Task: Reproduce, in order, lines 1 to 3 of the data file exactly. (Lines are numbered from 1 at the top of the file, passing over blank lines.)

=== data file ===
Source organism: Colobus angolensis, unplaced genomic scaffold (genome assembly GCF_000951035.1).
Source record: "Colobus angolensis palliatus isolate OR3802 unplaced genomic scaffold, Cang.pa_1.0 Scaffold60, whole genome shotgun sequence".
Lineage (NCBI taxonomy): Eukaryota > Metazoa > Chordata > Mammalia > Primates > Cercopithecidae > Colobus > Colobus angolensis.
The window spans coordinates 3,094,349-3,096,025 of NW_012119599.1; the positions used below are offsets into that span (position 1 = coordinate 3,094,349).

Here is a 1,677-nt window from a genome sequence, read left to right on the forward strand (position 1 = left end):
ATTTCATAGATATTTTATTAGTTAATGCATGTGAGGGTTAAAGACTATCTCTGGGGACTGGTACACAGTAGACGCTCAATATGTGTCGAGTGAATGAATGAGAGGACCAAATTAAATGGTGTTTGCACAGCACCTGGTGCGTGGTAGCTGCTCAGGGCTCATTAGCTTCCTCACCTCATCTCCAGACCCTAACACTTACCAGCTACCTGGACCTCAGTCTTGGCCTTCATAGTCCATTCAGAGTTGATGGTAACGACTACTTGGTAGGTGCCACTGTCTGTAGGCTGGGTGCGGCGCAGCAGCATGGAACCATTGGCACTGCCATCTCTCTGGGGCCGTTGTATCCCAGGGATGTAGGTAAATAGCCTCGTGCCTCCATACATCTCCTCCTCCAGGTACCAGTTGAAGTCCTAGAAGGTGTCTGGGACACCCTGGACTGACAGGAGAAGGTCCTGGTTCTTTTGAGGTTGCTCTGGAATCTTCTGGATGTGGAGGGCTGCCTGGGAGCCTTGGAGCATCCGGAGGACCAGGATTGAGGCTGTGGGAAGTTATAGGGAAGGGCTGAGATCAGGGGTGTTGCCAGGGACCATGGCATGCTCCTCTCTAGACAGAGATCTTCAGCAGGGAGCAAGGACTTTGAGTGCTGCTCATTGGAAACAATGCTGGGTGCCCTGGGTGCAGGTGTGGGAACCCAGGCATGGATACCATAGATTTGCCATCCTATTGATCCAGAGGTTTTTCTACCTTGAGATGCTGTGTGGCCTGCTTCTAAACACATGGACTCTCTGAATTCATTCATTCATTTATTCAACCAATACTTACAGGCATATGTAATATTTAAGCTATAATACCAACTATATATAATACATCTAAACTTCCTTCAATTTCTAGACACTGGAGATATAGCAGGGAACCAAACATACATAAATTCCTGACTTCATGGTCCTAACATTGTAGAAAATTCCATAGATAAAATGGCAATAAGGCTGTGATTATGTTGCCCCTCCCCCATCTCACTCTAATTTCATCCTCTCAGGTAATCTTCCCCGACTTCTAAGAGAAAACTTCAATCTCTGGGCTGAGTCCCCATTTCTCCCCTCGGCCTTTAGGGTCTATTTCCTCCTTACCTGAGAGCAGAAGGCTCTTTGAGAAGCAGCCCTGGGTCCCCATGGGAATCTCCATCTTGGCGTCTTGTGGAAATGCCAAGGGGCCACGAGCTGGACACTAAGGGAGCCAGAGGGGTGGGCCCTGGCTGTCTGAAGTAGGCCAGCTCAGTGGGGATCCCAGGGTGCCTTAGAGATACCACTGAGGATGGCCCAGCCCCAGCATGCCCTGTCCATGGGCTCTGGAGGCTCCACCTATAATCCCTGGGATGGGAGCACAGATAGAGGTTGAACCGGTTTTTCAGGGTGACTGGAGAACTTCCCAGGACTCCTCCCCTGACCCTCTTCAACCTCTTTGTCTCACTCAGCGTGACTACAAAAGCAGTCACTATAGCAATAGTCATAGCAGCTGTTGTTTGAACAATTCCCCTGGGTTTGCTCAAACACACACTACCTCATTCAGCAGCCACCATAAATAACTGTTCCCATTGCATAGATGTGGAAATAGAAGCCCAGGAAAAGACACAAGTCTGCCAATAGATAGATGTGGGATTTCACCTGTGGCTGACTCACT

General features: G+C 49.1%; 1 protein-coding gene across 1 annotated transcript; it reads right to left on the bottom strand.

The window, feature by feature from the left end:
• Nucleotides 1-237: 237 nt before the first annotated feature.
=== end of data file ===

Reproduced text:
Source organism: Colobus angolensis, unplaced genomic scaffold (genome assembly GCF_000951035.1).
Source record: "Colobus angolensis palliatus isolate OR3802 unplaced genomic scaffold, Cang.pa_1.0 Scaffold60, whole genome shotgun sequence".
Lineage (NCBI taxonomy): Eukaryota > Metazoa > Chordata > Mammalia > Primates > Cercopithecidae > Colobus > Colobus angolensis.